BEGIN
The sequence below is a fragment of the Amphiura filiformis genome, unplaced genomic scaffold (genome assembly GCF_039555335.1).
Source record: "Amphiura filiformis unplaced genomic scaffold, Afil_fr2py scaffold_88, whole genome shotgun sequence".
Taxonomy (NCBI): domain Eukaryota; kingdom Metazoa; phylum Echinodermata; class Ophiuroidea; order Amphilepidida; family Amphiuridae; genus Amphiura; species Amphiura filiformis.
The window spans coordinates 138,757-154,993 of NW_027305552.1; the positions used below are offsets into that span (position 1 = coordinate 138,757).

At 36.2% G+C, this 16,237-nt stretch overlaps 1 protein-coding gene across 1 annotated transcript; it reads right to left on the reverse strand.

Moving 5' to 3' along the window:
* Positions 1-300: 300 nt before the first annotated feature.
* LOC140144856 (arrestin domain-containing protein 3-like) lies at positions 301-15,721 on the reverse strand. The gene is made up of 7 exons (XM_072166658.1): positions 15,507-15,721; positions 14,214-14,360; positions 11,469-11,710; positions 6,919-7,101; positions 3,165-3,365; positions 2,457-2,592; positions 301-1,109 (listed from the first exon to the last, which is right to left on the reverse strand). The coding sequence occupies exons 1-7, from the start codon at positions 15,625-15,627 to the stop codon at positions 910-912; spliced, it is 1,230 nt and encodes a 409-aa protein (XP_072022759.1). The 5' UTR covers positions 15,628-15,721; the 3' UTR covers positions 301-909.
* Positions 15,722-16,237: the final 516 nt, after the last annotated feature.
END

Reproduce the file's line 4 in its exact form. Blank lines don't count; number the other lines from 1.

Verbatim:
The window spans coordinates 138,757-154,993 of NW_027305552.1; the positions used below are offsets into that span (position 1 = coordinate 138,757).